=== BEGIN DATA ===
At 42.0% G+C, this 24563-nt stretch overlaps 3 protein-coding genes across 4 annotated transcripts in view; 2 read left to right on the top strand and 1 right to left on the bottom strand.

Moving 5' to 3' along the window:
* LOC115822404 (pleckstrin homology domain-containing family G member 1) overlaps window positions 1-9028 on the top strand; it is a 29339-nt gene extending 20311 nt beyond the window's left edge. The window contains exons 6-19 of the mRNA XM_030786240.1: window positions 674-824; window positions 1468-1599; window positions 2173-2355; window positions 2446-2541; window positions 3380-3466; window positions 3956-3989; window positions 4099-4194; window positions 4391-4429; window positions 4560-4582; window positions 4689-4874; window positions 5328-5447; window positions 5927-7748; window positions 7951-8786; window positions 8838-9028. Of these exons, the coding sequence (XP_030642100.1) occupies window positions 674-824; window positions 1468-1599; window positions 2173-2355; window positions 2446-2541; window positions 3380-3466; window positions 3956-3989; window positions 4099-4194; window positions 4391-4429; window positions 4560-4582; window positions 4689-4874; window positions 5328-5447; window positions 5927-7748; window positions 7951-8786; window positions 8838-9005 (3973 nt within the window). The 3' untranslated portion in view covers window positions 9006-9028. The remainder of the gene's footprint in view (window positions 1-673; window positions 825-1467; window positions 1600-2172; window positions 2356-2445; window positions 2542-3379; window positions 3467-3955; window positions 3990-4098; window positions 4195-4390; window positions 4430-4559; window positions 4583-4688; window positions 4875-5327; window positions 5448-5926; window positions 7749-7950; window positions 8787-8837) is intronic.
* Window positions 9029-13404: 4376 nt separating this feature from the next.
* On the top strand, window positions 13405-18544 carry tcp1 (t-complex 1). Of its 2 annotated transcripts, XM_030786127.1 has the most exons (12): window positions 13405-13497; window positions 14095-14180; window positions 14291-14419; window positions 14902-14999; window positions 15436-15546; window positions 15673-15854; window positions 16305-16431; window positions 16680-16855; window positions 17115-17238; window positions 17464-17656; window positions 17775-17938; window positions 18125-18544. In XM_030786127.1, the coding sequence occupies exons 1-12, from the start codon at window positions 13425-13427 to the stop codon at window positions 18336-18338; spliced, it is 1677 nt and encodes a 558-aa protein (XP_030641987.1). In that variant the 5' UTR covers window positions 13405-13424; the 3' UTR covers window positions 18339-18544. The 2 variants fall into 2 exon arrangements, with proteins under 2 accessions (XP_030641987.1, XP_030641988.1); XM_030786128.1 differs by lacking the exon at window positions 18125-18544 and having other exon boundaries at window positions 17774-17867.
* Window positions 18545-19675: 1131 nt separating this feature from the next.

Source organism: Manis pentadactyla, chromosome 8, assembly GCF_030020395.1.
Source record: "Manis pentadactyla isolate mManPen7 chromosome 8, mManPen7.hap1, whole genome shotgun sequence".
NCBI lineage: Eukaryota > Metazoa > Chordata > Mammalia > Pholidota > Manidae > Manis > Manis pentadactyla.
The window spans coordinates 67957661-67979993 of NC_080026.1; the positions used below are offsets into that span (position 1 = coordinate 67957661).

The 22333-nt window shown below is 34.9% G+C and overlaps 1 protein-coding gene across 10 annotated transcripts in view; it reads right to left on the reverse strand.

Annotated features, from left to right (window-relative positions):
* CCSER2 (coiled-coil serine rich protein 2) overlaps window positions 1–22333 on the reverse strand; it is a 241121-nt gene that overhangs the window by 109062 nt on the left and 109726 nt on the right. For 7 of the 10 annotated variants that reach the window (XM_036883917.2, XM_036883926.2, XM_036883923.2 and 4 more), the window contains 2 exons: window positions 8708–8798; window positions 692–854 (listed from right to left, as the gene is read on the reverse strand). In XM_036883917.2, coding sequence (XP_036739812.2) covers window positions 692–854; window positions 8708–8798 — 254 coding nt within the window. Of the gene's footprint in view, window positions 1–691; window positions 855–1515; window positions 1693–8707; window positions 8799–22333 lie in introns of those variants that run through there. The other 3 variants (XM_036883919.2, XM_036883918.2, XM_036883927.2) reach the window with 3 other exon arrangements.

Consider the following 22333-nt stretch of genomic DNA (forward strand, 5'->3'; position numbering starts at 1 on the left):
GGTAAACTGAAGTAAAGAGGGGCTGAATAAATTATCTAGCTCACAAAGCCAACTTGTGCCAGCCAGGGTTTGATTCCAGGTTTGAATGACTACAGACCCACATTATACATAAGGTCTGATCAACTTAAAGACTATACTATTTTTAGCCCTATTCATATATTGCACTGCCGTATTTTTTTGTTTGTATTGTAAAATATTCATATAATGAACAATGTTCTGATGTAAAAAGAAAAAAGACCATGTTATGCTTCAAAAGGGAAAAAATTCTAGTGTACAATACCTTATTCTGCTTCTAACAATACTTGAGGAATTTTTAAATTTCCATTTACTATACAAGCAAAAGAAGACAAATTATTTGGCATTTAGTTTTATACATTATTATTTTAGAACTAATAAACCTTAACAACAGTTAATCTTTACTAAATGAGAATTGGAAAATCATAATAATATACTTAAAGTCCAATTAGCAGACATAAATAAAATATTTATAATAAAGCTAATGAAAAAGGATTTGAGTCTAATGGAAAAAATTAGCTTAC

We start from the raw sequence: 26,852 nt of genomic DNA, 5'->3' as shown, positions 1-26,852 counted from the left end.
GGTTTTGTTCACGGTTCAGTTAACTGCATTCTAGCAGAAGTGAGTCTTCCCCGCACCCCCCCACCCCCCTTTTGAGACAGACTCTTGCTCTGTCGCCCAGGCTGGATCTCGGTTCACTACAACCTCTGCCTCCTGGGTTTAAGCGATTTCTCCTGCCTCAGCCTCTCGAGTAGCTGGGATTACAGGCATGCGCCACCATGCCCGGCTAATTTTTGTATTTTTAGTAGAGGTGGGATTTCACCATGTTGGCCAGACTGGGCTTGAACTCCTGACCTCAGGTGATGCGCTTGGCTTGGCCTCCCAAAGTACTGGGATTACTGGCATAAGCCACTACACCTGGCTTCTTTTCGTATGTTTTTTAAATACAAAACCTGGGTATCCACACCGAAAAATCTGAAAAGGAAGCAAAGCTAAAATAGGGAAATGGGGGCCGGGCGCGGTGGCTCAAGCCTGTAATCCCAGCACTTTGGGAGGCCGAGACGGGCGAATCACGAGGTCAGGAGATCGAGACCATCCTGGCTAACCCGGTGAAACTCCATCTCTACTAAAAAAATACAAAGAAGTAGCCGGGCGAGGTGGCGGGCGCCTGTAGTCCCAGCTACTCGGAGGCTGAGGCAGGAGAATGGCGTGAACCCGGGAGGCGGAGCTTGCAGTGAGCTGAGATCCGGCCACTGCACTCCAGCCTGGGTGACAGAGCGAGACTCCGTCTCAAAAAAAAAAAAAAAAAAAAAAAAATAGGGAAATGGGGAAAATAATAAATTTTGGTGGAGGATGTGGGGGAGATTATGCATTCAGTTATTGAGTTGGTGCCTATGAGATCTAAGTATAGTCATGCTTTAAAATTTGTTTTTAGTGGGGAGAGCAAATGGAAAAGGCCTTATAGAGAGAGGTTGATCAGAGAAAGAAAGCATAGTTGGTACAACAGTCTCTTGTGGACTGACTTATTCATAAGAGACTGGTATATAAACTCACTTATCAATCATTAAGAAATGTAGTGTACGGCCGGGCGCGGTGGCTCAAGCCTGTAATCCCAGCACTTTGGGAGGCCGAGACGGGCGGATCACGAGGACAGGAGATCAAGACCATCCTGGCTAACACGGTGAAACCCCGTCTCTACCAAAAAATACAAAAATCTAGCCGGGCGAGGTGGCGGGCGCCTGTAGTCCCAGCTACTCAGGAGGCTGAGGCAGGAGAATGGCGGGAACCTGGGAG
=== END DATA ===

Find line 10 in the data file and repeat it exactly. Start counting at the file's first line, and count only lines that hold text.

The window spans coordinates 67957661-67979993 of NC_080026.1; the positions used below are offsets into that span (position 1 = coordinate 67957661).